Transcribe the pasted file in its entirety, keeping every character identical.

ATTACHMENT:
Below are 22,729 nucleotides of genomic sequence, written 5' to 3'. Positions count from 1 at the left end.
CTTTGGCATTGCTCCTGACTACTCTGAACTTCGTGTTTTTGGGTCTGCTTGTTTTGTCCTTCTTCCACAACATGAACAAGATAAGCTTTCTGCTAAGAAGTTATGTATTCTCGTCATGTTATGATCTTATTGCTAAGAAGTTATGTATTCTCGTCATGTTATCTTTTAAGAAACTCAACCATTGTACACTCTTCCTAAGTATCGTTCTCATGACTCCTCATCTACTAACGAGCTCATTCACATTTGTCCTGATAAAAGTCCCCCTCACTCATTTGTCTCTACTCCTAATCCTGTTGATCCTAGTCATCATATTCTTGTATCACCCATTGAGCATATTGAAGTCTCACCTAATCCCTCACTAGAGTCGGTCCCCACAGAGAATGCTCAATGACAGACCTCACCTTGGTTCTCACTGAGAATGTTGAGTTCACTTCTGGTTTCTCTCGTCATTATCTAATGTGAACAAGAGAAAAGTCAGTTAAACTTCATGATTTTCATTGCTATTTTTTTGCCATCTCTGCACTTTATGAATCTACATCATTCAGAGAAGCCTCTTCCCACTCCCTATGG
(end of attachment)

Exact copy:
Below are 22,729 nucleotides of genomic sequence, written 5' to 3'. Positions count from 1 at the left end.
CTTTGGCATTGCTCCTGACTACTCTGAACTTCGTGTTTTTGGGTCTGCTTGTTTTGTCCTTCTTCCACAACATGAACAAGATAAGCTTTCTGCTAAGAAGTTATGTATTCTCGTCATGTTATGATCTTATTGCTAAGAAGTTATGTATTCTCGTCATGTTATCTTTTAAGAAACTCAACCATTGTACACTCTTCCTAAGTATCGTTCTCATGACTCCTCATCTACTAACGAGCTCATTCACATTTGTCCTGATAAAAGTCCCCCTCACTCATTTGTCTCTACTCCTAATCCTGTTGATCCTAGTCATCATATTCTTGTATCACCCATTGAGCATATTGAAGTCTCACCTAATCCCTCACTAGAGTCGGTCCCCACAGAGAATGCTCAATGACAGACCTCACCTTGGTTCTCACTGAGAATGTTGAGTTCACTTCTGGTTTCTCTCGTCATTATCTAATGTGAACAAGAGAAAAGTCAGTTAAACTTCATGATTTTCATTGCTATTTTTTTGCCATCTCTGCACTTTATGAATCTACATCATTCAGAGAAGCCTCTTCCCACTCCCTATGG